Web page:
Summary List Placement
An heiress kept getting outfoxed in a legal battle. No matter what detailed strategy she and her lawyers took, the other side seemed to somehow anticipate it perfectly. Millions of dollars were at stake.
No amount of preparation could outpace her adversaries. The heiress worked with her attorneys, corresponding on her laptops, the iPads she kept beside her several pools, even the old desktop in one of her homes.
Wait a minute — maybe they’re reading our emails, the heiress thought.
She brought in Aristo Cyber Defense, one of a new breed of boutique concierge cybersecurity companies that specialize in protecting the personal lives of the rich and famous from hackers.
The old desktop computer had a sophisticated piece of malware barnacled to it that was sending data from her network to an external computer system, Aristo discovered and explained to Business Insider.
Welcome to the new cybersecurity arms race between criminals and the ultra-rich being fought one mansion at a time.
Cybercriminals are targeting the homes of CEOs, movie stars, billionaires, and professional athletes, whose lavish residences are often filled with unsecured laptops, tablets, smart phones, and Internet of Things devices. Especially as they’re hunkered down in their vulnerable mansions during the pandemic, the mega-rich are fighting back with concierge cybersecurity firms that are setting them up with defenses formerly reserved for regulated companies and small nations, several firms told Business Insider.
“The home is the new battleground, and for corporate executives and high-wealth individuals, that means intrusions into their personal lives and their family life,” says BlackCloak CEO Chris Pierson, whose startup focuses exclusively on concierge cybersecurity for powerful people’s private lives.
In new research BlackCloak has found that 39% of the rich and powerful are “already compromised,” with either malware on their home devices, or cameras in their homes unsecured by any password at all.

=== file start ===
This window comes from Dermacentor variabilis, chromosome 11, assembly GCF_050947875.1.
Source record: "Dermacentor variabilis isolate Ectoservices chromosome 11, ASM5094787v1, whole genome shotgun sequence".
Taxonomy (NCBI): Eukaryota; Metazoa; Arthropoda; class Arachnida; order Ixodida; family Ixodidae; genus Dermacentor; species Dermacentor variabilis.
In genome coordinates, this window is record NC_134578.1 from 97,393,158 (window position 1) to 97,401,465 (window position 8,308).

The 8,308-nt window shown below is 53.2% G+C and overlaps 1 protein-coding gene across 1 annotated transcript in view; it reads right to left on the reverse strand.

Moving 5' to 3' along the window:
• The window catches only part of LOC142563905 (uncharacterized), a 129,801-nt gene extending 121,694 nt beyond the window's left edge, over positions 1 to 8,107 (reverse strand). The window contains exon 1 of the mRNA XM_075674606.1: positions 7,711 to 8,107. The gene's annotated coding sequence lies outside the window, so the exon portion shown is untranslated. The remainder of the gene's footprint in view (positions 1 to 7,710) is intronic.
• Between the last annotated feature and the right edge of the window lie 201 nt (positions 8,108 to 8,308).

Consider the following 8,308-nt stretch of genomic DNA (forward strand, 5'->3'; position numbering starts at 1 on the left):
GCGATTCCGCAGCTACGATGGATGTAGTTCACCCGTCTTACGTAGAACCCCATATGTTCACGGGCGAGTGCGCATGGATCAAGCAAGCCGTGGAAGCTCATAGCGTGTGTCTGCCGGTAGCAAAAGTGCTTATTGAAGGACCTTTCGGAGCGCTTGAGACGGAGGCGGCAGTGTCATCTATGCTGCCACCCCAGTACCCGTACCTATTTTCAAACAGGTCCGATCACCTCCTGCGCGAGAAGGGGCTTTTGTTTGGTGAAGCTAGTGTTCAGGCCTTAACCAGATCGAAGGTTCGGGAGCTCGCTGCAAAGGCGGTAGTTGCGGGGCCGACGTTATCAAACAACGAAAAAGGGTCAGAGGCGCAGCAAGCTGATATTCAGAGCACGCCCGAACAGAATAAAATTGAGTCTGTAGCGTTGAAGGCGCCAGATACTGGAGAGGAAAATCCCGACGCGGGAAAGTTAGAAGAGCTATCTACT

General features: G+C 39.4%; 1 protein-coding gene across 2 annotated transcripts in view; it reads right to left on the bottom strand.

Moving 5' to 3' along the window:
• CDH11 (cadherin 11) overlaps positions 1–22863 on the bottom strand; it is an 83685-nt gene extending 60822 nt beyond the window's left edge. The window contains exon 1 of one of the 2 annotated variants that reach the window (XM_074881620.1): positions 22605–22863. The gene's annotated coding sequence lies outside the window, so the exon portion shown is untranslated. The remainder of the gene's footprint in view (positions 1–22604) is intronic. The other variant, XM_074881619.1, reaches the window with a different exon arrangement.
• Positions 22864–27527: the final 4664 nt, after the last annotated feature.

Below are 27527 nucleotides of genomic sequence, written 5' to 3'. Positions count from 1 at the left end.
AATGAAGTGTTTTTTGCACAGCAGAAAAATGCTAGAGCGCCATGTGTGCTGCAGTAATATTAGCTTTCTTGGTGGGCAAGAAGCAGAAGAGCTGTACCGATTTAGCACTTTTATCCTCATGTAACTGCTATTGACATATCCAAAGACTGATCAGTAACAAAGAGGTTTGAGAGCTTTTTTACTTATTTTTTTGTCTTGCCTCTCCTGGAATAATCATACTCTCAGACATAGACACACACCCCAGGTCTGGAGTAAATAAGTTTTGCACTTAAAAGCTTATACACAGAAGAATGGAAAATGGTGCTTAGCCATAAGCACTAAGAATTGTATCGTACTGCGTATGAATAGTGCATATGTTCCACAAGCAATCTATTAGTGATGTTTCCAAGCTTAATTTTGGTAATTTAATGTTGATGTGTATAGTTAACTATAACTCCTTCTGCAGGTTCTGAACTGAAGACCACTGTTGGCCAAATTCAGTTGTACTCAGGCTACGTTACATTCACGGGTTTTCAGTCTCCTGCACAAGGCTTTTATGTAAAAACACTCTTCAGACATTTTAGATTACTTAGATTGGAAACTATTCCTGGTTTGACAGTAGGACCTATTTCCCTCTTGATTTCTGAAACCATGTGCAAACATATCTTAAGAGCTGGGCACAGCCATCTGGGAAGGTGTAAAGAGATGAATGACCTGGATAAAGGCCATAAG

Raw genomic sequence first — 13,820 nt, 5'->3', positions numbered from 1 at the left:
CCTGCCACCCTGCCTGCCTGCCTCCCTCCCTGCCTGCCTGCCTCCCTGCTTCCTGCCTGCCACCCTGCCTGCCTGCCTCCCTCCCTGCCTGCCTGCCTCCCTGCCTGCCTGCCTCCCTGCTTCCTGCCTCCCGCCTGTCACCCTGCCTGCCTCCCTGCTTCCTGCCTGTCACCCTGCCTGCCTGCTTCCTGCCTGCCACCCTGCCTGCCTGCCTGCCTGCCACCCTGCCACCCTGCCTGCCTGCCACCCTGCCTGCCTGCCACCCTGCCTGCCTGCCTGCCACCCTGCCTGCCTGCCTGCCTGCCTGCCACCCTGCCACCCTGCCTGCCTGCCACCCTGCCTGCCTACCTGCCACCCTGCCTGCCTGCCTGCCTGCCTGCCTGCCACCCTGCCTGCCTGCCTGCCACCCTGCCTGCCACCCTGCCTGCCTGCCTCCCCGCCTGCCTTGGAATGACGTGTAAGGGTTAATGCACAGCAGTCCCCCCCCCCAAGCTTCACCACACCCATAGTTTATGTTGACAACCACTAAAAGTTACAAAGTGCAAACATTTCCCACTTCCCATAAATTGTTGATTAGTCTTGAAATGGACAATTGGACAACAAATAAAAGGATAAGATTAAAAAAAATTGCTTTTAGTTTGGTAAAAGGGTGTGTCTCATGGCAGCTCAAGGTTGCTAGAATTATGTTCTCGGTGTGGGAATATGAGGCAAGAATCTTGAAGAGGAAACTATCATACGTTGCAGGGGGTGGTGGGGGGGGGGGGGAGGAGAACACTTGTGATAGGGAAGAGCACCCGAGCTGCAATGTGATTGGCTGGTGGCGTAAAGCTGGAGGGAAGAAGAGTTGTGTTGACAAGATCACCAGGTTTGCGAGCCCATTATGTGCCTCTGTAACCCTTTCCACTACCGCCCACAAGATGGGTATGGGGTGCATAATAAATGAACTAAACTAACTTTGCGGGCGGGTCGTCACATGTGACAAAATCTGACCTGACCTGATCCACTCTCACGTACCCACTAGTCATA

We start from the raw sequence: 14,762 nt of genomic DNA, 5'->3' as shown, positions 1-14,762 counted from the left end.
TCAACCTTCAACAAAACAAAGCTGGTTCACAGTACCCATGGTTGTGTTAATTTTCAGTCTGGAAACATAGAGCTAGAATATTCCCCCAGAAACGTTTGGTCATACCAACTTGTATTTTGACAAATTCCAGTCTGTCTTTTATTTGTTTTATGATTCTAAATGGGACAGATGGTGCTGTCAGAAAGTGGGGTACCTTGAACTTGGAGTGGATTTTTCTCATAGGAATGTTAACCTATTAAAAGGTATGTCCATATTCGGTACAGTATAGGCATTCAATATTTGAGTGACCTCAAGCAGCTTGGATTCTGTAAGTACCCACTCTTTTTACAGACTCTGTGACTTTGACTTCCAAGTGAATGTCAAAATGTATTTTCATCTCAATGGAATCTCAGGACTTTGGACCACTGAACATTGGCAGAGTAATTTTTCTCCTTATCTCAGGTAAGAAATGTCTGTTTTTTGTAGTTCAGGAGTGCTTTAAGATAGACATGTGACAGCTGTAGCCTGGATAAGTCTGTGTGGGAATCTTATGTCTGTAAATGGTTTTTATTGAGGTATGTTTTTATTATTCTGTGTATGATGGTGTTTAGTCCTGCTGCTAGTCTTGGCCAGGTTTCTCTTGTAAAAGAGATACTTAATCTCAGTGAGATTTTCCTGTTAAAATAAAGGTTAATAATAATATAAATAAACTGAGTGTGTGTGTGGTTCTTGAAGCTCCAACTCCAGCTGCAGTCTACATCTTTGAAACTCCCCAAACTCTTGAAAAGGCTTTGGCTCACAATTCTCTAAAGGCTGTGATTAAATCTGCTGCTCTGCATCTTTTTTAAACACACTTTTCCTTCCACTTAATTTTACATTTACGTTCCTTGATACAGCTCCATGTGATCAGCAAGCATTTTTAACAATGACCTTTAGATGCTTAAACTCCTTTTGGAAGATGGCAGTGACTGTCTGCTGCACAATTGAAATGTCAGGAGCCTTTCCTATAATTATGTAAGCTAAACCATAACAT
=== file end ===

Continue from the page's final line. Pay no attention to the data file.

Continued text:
Mike Janke, a veteran cybersecurity investor whose DataTribe VC firm invests in BlackCloak, says the firm is addressing an increasingly important issue: “Why try to attack the crown-jewels of Exxon when you can get in the CEO’s device in his home and on his home network?”
Other data also backs up this trend. Verizon’s hallowed Data Breach Investigations Report – the most respected annual threat report because of the telecom’s vast access to data – found that cybercrime on executives was one of the top trends in security last year, with social engineering scams 12 times more likely to hit executives than other workers. There’s also been an increasing in “whaling,” a more tailored form of phishing attack wherein hackers specifically target high-ranking executives with emails that appear to be from a close contact. “Typically time-starved and under pressure to deliver, senior executives quickly review and click on emails prior to moving on to the next (or have assistants managing email on their behalf), making suspicious emails more likely to get through,” Verizon found.
This week a top cybersecurity firm, managed services firm, and insurer banded together to provide wealthy individuals something not even most businesses thought they needed a few years ago: Cybersecurity insurance in case they are hit with ransomware.